Stocks aren’t supposed to crash in December. Most of the time we see a nice “Santa Claus rally” to close out the year, and so what happened on Tuesday is definitely extremely unusual. The Dow Jones Industrial Average fell 799 points, which was the fourth largest single day point decline in stock market history. In fact, there was not a single day during the entire financial crisis of 2008 when the Dow dropped by as many points as it did on Tuesday. Many believed that this “stock market correction” would be limited to October, but then it stretched into November, and now it has extended into the “safe month” of December. What in the world is going on out there?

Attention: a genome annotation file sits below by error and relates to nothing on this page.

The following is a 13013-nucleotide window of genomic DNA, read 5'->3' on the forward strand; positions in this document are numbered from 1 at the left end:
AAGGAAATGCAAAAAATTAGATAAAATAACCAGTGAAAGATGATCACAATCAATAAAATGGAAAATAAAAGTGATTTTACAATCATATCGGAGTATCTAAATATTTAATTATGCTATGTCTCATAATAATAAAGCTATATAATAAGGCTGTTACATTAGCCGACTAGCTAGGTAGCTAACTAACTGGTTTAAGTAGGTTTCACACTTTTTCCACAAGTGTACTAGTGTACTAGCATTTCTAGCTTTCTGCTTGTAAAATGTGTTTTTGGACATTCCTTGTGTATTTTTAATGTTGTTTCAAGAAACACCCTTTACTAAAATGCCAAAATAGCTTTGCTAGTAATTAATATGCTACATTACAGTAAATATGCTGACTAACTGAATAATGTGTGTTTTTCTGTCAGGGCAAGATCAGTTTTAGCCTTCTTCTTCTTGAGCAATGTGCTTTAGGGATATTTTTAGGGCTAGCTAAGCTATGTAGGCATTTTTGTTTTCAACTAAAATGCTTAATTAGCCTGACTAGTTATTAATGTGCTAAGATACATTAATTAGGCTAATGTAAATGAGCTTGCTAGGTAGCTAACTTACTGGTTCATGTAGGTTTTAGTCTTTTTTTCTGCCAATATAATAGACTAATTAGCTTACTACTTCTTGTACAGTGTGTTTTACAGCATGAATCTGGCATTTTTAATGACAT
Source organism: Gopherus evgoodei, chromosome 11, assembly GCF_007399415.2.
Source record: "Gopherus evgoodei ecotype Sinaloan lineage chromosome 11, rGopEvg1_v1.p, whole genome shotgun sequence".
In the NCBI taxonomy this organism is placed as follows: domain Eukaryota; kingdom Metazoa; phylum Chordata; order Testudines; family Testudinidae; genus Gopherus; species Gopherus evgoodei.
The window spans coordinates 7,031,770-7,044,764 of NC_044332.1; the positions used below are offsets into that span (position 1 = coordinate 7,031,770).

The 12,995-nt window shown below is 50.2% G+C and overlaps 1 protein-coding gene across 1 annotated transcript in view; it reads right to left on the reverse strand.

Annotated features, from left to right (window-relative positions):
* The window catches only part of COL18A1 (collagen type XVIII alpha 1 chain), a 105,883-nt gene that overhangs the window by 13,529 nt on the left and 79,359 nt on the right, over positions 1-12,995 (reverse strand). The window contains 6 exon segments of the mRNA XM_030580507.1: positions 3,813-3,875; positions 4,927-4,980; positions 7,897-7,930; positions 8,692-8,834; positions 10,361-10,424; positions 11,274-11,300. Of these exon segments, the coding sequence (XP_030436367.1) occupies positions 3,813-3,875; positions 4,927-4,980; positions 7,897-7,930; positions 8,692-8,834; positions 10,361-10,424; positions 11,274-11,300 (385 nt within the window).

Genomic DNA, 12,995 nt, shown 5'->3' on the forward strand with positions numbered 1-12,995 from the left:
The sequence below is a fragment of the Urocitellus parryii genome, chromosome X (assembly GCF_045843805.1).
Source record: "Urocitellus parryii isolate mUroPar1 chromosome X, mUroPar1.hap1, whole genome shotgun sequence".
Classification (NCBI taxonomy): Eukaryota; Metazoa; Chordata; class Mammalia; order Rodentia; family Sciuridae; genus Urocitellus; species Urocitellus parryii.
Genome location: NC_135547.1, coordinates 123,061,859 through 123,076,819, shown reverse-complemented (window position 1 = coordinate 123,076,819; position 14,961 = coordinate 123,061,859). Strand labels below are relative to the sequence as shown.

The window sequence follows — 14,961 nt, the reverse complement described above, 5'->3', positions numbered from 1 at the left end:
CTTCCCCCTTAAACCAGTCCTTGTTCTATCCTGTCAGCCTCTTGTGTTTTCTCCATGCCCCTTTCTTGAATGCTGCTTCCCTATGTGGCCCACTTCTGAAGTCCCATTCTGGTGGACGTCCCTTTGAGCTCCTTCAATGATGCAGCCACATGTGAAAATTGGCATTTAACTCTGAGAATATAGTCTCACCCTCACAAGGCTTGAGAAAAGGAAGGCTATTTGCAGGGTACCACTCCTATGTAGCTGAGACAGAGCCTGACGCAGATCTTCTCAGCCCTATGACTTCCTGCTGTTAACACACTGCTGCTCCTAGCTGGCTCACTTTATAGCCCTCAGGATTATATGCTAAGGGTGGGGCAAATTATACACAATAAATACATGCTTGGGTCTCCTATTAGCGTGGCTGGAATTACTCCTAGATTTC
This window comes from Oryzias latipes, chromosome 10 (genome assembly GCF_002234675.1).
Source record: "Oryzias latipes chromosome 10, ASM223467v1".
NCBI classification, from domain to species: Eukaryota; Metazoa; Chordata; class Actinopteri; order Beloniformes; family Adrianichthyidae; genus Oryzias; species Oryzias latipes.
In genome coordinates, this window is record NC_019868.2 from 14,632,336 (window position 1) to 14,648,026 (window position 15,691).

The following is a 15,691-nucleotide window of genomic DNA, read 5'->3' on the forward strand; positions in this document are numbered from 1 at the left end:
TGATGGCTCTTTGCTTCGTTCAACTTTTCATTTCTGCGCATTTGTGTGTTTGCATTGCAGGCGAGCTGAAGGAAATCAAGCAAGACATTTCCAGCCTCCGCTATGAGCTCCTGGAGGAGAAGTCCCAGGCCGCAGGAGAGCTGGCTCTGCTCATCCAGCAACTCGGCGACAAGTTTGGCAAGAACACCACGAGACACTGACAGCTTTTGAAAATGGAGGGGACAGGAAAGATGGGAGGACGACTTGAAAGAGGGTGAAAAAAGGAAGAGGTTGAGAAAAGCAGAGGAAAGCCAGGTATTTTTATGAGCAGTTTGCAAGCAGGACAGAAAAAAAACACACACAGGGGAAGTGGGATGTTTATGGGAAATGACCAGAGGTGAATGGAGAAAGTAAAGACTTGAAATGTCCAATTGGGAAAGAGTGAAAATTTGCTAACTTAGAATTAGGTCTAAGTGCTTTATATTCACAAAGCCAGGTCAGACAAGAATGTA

The U.S. economy is definitely deviating from the script, and we just got more evidence that “Housing Bubble 2” is bursting. Experts were expecting that new home sales in the U.S. would rise in October, but instead they plunged 8.9 percent. That number is far worse than anyone was projecting, and many in the real estate industry are really starting to freak out. And to be honest, things look like they are going to get even worse in 2019. One survey found that the percentage of Americans that plan to buy a home over the next 12 months has fallen by about half during the past year. Mortgage rates have steadily risen as the Federal Reserve has been hiking interest rates, and at this point most average Americans have been completely priced out of the market. Home prices are going to have to come way down from where they are right now, and just as we witnessed in 2008, rapidly falling home prices can put an extraordinary amount of stress on the financial system.